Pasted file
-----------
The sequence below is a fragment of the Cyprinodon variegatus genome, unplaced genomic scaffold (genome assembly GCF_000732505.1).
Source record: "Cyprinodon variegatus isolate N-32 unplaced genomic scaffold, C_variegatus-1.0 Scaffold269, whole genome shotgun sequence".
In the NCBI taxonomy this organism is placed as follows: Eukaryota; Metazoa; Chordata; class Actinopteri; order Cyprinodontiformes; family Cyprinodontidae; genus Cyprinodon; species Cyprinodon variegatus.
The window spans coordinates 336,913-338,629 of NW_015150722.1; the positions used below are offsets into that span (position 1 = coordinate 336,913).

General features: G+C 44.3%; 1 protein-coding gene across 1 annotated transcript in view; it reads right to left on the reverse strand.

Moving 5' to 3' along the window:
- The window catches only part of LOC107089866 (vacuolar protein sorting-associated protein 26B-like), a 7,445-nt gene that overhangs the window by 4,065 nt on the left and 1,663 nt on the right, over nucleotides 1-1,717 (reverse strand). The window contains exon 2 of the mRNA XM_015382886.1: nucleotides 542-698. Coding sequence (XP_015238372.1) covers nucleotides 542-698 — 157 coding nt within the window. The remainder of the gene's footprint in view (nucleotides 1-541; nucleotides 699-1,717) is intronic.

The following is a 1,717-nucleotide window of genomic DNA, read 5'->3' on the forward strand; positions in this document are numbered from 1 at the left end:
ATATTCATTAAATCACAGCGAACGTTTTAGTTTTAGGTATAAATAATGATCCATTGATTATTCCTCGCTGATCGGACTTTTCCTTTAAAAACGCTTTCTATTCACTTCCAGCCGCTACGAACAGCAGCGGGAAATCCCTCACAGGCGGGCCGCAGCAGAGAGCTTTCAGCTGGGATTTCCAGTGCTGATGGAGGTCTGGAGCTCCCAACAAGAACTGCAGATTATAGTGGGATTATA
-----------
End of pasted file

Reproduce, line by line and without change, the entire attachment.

The sequence below is a fragment of the Cyprinodon variegatus genome, unplaced genomic scaffold (genome assembly GCF_000732505.1).
Source record: "Cyprinodon variegatus isolate N-32 unplaced genomic scaffold, C_variegatus-1.0 Scaffold269, whole genome shotgun sequence".
In the NCBI taxonomy this organism is placed as follows: Eukaryota; Metazoa; Chordata; class Actinopteri; order Cyprinodontiformes; family Cyprinodontidae; genus Cyprinodon; species Cyprinodon variegatus.
The window spans coordinates 336,913-338,629 of NW_015150722.1; the positions used below are offsets into that span (position 1 = coordinate 336,913).

General features: G+C 44.3%; 1 protein-coding gene across 1 annotated transcript in view; it reads right to left on the reverse strand.

Moving 5' to 3' along the window:
- The window catches only part of LOC107089866 (vacuolar protein sorting-associated protein 26B-like), a 7,445-nt gene that overhangs the window by 4,065 nt on the left and 1,663 nt on the right, over nucleotides 1-1,717 (reverse strand). The window contains exon 2 of the mRNA XM_015382886.1: nucleotides 542-698. Coding sequence (XP_015238372.1) covers nucleotides 542-698 — 157 coding nt within the window. The remainder of the gene's footprint in view (nucleotides 1-541; nucleotides 699-1,717) is intronic.

The following is a 1,717-nucleotide window of genomic DNA, read 5'->3' on the forward strand; positions in this document are numbered from 1 at the left end:
ATATTCATTAAATCACAGCGAACGTTTTAGTTTTAGGTATAAATAATGATCCATTGATTATTCCTCGCTGATCGGACTTTTCCTTTAAAAACGCTTTCTATTCACTTCCAGCCGCTACGAACAGCAGCGGGAAATCCCTCACAGGCGGGCCGCAGCAGAGAGCTTTCAGCTGGGATTTCCAGTGCTGATGGAGGTCTGGAGCTCCCAACAAGAACTGCAGATTATAGTGGGATTATA